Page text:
Nutrient to Know: Tryptophan

You always hear about tryptophan around Thanksgiving time -- folks warn that that gorging on turkey (a well-known source for the nutrient) puts you in a "food coma." Is it really to blame for that post-dinner snooze?

Herb-Roasted Turkey Breast; Ina Garten

Photo by: Tara Donne

Tara Donne

You always hear about tryptophan around Thanksgiving time. Folks warn that that getting too much turkey (one of the most well-known sources) puts you in a "food coma." Is it really to blame for that post-dinner snooze?
What Is It?

This specific amino acid (a.k.a. a building block for protein) is considered “essential,” which means your body can’t make it on its own -- you can only get it from food. All types of protein-rich foods are made of a combination of different amino acids. Tryptophan is important because it helps the body produce two must-haves: the B-vitamin niacin and the chemical serotonin. Like many other nutrients, supplements exist, but research has found these can cause some very dangerous side effects. So, as usual, stick to the safest version -- tryptophan found naturally in your food!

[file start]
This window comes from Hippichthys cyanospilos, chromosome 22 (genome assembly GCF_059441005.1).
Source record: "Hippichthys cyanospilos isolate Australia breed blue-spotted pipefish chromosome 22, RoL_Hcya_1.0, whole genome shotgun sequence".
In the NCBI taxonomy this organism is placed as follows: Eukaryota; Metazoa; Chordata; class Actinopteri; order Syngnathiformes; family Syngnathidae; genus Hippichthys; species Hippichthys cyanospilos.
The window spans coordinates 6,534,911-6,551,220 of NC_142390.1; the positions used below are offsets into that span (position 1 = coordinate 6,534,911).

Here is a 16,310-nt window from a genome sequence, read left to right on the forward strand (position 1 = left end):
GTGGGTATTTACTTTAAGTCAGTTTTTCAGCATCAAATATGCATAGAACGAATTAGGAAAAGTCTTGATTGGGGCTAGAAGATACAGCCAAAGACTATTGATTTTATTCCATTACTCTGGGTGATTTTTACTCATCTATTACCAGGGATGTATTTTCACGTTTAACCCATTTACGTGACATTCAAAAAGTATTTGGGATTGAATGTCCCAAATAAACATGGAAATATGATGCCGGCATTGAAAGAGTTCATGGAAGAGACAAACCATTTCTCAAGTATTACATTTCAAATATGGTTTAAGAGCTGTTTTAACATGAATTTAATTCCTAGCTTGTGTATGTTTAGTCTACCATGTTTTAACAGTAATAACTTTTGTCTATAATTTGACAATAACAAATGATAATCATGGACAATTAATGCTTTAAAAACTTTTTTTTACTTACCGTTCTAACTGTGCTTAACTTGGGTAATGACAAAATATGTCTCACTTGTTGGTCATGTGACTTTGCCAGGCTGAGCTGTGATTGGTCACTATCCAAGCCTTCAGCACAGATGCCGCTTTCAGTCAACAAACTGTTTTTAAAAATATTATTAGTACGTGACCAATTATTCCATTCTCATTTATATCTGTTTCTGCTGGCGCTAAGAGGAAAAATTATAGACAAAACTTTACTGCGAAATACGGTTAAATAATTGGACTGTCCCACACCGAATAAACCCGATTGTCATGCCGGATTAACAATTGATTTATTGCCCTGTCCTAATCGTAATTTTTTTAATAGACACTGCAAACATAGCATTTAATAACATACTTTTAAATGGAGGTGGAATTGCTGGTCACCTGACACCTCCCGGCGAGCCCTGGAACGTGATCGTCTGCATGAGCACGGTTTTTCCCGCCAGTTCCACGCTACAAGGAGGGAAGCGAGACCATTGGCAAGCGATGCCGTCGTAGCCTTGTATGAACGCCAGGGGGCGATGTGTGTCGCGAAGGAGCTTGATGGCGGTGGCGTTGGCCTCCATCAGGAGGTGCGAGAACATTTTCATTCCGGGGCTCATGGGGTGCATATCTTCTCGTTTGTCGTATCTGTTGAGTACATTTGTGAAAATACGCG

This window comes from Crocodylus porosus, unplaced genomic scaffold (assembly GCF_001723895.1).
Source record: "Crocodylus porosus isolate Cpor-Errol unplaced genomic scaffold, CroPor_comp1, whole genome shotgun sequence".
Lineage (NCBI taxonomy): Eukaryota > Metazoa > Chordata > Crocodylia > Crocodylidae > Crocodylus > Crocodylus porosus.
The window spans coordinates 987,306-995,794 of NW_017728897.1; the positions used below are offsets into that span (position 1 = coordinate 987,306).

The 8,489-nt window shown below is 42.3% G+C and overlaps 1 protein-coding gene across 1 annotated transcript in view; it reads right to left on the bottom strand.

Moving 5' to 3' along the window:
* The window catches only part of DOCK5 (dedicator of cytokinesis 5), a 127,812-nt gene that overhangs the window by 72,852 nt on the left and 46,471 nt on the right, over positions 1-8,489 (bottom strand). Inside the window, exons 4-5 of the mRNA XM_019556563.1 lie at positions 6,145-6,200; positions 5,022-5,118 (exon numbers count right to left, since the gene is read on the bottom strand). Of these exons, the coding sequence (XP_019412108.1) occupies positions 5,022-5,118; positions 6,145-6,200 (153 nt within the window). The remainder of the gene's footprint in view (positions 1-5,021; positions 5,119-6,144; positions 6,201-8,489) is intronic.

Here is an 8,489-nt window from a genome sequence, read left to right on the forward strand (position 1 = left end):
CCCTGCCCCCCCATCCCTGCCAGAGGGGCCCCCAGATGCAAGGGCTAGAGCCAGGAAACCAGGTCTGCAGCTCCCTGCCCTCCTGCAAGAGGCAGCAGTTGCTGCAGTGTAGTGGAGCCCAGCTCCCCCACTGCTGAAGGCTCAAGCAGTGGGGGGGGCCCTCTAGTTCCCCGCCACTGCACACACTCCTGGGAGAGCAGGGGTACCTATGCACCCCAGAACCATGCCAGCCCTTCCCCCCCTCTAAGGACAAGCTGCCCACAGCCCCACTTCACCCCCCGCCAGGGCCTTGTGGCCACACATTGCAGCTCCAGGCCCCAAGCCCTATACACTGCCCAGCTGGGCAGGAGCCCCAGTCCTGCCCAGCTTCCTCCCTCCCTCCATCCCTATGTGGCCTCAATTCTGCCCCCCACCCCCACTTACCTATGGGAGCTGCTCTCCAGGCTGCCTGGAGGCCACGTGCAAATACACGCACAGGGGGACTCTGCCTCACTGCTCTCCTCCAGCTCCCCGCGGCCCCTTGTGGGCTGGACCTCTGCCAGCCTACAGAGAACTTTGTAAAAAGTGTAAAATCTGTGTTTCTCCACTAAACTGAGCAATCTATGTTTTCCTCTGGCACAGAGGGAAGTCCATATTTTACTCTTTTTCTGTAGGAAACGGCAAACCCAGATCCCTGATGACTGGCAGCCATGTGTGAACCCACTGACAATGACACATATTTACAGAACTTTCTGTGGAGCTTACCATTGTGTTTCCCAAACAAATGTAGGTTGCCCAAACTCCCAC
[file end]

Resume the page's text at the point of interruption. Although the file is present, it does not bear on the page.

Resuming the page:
Why Is It Good For You?

Tryptophan is one way that our bodies can get niacin; plus, it's important for energy metabolism, our digestion and maintaining healthy skin.

What About That "Turkey Makes You Sleepy" Story?

That food myth has to do with tryptophan's help in forming serotonin, which is involved in sleep regulation, appetite control and mood. The reality is that you'd have to eat tryptophan alone and on an empty stomach (not likely on Thanksgiving) in order for it to make you feel sleepy. Because foods that contain tryptophan also contain other types of amino acids, that holiday turkey isn't what's making you tired. In fact, turkey's tryptophan content isn't even as high as it is in chicken and cheese.

The reality: Overeating, drinking alcohol and consuming a high-fat meal (which takes more time and energy to digest) are more likely the causes for that Thanksgiving afternoon nap.

Where Can I Find It?
Other than turkey, here are some of the major sources of tryptophan:
Cheese
Chicken
Eggs
Fish
Mushrooms
Nuts
Peanut butter
Pork
Pumpkin (and pumpkin seeds)
Spinach
Tofu
Turkey
Turnips
See a lot of familiar Thanksgiving dishes lurking in that list?
Make the turkey in the photo above: Ina's Herb-Roasted Turkey Breast
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